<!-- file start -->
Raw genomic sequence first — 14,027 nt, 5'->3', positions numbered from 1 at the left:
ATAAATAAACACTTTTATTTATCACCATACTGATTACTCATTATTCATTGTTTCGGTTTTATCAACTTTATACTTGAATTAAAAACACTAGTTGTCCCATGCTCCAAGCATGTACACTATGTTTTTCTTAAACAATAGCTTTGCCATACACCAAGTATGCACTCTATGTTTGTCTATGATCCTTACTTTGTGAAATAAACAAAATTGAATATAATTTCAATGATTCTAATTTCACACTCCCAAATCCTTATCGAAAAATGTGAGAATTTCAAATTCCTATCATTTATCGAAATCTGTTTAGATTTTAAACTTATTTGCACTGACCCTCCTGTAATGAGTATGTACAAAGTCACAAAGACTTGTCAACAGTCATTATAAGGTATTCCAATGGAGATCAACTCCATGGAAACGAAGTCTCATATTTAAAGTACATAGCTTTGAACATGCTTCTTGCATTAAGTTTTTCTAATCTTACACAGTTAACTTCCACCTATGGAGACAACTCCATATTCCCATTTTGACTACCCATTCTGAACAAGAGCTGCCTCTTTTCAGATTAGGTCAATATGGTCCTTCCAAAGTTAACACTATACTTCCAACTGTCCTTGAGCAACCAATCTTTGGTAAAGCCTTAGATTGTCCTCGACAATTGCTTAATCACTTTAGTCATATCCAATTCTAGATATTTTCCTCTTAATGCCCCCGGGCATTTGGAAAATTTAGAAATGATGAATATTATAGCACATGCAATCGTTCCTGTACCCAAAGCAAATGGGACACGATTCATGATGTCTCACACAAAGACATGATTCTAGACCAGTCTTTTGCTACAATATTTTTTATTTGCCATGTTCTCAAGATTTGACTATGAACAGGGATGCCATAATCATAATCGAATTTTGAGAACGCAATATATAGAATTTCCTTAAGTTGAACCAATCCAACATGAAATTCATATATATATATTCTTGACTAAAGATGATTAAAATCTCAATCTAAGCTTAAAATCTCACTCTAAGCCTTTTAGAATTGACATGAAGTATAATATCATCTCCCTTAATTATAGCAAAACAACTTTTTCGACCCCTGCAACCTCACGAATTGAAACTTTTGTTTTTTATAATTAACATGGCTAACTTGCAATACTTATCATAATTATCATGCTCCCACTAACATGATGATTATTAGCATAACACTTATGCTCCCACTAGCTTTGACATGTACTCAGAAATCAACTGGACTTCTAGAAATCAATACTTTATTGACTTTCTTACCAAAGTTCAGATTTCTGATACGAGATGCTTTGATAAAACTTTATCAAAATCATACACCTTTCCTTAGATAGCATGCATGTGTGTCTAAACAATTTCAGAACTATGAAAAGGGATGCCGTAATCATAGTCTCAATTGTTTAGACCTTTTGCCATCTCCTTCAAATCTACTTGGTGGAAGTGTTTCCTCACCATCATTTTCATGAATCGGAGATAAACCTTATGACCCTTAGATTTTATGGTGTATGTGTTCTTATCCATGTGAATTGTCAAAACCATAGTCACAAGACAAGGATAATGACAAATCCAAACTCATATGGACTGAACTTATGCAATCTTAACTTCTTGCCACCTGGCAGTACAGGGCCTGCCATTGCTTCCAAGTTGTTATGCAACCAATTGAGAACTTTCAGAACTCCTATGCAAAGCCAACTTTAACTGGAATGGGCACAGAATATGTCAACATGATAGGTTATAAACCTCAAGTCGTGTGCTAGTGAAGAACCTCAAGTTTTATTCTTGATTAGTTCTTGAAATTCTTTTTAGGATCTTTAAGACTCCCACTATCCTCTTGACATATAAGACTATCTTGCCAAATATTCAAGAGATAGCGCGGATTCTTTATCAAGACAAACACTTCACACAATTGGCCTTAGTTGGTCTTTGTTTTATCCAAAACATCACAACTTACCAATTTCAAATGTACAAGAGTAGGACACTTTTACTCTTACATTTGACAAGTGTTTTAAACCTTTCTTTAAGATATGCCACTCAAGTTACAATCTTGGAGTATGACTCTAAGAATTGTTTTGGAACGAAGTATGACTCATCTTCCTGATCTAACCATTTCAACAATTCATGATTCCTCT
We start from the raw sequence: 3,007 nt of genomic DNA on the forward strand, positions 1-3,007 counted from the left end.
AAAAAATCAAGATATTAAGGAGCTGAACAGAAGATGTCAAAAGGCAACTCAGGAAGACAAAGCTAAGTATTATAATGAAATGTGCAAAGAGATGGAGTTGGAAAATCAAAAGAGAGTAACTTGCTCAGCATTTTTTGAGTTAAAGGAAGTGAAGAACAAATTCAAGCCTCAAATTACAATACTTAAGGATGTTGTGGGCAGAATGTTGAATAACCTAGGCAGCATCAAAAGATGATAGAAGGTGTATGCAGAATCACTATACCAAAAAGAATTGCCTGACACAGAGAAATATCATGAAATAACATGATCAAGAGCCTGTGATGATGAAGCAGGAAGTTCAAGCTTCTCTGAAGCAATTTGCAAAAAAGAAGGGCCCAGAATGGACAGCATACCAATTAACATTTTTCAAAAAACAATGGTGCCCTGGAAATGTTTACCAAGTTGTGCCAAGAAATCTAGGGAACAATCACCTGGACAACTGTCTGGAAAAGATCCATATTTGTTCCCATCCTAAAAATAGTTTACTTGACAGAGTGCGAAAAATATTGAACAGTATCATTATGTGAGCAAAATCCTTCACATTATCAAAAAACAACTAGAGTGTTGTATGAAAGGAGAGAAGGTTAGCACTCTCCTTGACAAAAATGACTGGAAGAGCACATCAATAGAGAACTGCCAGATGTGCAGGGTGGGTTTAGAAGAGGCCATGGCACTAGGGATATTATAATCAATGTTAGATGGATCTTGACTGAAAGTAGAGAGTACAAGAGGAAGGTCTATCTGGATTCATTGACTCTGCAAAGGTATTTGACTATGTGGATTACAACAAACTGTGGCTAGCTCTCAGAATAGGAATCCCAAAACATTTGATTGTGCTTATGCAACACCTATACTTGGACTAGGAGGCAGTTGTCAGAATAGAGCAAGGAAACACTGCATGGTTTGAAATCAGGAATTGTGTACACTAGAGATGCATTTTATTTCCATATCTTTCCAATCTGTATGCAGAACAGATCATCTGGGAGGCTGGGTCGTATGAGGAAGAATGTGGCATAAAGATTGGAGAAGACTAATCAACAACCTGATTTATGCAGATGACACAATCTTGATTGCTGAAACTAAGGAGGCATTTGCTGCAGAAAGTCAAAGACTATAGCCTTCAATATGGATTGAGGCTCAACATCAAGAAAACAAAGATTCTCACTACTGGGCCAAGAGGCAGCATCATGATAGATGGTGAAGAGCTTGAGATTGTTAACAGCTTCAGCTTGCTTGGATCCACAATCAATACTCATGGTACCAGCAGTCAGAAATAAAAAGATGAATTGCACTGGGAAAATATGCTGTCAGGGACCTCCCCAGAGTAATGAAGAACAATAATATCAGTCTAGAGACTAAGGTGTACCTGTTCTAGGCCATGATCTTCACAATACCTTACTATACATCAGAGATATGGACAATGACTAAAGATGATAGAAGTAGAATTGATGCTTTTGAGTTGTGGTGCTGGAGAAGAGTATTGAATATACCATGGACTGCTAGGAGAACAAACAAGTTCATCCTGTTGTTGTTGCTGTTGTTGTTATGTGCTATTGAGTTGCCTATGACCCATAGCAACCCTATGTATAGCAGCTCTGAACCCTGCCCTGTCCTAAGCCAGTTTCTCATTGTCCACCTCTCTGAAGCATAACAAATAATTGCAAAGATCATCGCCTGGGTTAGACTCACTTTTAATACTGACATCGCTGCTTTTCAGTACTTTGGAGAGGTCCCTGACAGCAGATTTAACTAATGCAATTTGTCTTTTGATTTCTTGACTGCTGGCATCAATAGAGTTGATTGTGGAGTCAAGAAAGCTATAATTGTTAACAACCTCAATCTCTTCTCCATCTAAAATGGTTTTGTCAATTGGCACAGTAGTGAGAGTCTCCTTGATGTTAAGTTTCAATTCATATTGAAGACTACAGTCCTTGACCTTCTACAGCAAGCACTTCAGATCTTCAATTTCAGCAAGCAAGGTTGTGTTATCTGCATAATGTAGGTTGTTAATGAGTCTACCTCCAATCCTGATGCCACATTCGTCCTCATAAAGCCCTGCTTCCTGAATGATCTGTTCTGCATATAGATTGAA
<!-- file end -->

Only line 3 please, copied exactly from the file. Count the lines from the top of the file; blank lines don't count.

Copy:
We start from the raw sequence: 3,007 nt of genomic DNA on the forward strand, positions 1-3,007 counted from the left end.